“Oceans of Plastic:” Heterogeneous narrations of an ongoing disaster
How did plastic garbage patches floating in the ocean become an object of public concern? Baptiste Monsaingeon relates the media campaigns that turned the gradual accumulation of oceanic waste from an abstract and imperceptible concern to a dire emergency requiring
Have you ever heard of the “garbage patches” that float in the middle of the oceans? Yes, presumably. Marine litter is today is considered one key element of human impact on ecosystems at a global scale (Law et al., 2010). In 2011, an emblematic mark of that recognition came from the United Nation Environmental Program (unep) that featured marine plastic debris as one of its major issues of the year (Kershaw et al., 2011). But this issue has not always been a prominent object of international concern.
In 1972, Carpenter and Smith were the first scientists to describe unexpected plastic debris concentration in western Atlantic. However, for more than two decades, this news rarely entered mainstream media. It was only forty years after these first scientific investigations that plastic marine pollution ‘officially’ became a global issue. If the phenomenon has been known for so long, how is it that it only recently became a matter of public concern? What specific set of events allowed plastic debris in oceans to be considered as an “ongoing catastrophe”? How can the emergence of this public awareness be understood?
Neither strictly natural, nor strictly social, plastic accumulations in oceans can be described as a type of “hybrid” (Latour, 1993). Above all, these floating phenomena are a product of time: On the one hand, they became a threat for ecosystems over decades of intensive consumption and disposal of plastic items; on the other hand, more than forty years have been necessary to build them as “matter of concern” (Latour, 2004). The complex process of producing this public issue is the concern of this article.
The “plastic threat” in oceans
Generally, if anthropogenic debris appears as an offence to “nature”, it is first in pure aesthetic, phenomenological terms: Here, perception of abjection expresses above all a conflict between an idealized view of “natural” landscape and a kind of culturally produced desire to protect its apparent status as untouched wilderness. Beyond the unpleasant experience of encountering ‘polluted’ waters—whether in the form of treading on soiled beaches, wandering past wrecked cars in rivers, or spotting floating bottles in the ocean surf, we could all potentially agree that the silent and invisible accumulation of these items over time would contribute to a global threat. But with quasi-imperceptible phenomenon such as garbage patches, some differences have to be examined. The process of accumulation in the oceans could be ignored as long as most of the debris floated far from human life centers. Because of the striking contrast between those tiny little pieces and the immensity of the oceans, the accumulation of plastic debris has been a slow and silent process of gradual invasion covering a large surface area of the oceans. Therefore time is a key actor.
Despite an initial lack of consistent data, scientists now agree on a range of understandings of the harms related to presence of plastics in the marine environment, from this garbage’s impacts on wildlife to its effects on human health (Thompson et al., 2009). Indeed, one key threat now understood related to this pollution in oceans is the slow fragmentation of plastic objects, driven by currents in multiple giant vortexes around the globe. As a result of acthisdispersion, satellites are unable to capture immediately legible images of these concentrations. Micro-debris can only be measured in “at-sea observation”, consisting, in broad outline, in “raking over” oceans’ surface with plankton nets. Despite scientists’ painstaking efforts over 20 years to collect these observations, this type of factual evidence was not successful in raising public awareness of the marine litter issue.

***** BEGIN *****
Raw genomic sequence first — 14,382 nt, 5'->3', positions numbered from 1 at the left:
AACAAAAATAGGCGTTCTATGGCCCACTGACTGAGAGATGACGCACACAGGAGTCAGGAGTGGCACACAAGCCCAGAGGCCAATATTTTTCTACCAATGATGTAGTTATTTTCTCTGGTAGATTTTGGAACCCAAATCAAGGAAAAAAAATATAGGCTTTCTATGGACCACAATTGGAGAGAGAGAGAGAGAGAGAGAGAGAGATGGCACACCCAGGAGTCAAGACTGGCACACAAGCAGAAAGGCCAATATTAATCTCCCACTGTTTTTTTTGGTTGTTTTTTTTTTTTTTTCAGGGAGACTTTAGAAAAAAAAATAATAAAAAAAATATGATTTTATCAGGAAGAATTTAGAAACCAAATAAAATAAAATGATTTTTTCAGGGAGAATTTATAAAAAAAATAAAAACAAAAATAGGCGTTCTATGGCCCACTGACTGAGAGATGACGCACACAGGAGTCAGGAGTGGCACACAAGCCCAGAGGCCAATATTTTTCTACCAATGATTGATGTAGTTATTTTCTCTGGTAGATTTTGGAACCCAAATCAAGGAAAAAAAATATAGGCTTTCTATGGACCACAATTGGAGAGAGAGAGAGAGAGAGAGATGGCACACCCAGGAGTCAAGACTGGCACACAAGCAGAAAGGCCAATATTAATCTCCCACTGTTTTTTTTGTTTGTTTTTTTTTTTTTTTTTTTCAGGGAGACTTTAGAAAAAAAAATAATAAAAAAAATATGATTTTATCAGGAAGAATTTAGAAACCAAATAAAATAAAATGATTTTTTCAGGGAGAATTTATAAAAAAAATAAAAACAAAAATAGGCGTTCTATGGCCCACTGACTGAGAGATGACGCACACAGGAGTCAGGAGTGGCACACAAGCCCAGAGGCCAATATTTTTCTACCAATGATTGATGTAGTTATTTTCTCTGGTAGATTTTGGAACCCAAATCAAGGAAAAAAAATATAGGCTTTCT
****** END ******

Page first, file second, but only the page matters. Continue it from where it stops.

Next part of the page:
Standing on the edge of human perception, far from everyday public concerns, the quasi-abstracted nature of gradual accumulation is one of the reasons why campaigns in the media were needed to transform plastic accumulation into a prioritized global environmental issue. In the 2000s, a number of poignant pictures spread by mainstream press and websites played a key role in mobilizing of public opinion. From the Albatros’ stomach-full-of-plastic-caps to the turtle-deformed-by-a-plastic-ring, iconic pictures recognized by growing numbers of people around the world today connect improper disposal of plastic litter with a growing threat for wildlife. In a way, these animals acted as early “sentinels”, exemplifying for large audiences an encroaching danger.
But, in our case, words, at least as much as pictures, could have played a central role in the emergence of plastic accumulation concern.
A postmodern Columbus
At the end of the 1990s, Captain Charles Moore, the founder of Algalita Marine Research Foundation, described to Curtis Ebbesmeyer—a famous oceanographer and specialist of ocean currents and floating objects—his encounter with staggering concentrations of plastic litter accumulated in the middle of the Eastern Pacific on a large surface area. The oceanographer nicknamed it “the great Pacific garbage patch”. The narration of this strange confrontation sounded like a pale caricature of the great discovery of the new world: Moore, the Columbus of post-modern times, discovered a new “continent”, a New World built by the unintentional consequences of humans’ action. Media from around the world reported the “discovery”, first carefully then more ardently. That Moore’s claims lacked scientific evidence, including quantified data about the size of these “patches”, seemed to be a sufficient reason to doubt this “story” as the biased spin of a sensationalizing activist. Yet the tangible dimension of the word “patch” helped to spread the powerful mythical image of an archipelago of “garbage islands” scattered in the middle of the ocean. In the wake of Moore’s intervention, DEVICESarchitects in the Netherlands in the early 2000s launched a project named the “recycled island”, which presented the recycling of garbage patches as a kind of “promised land” for climate refugees.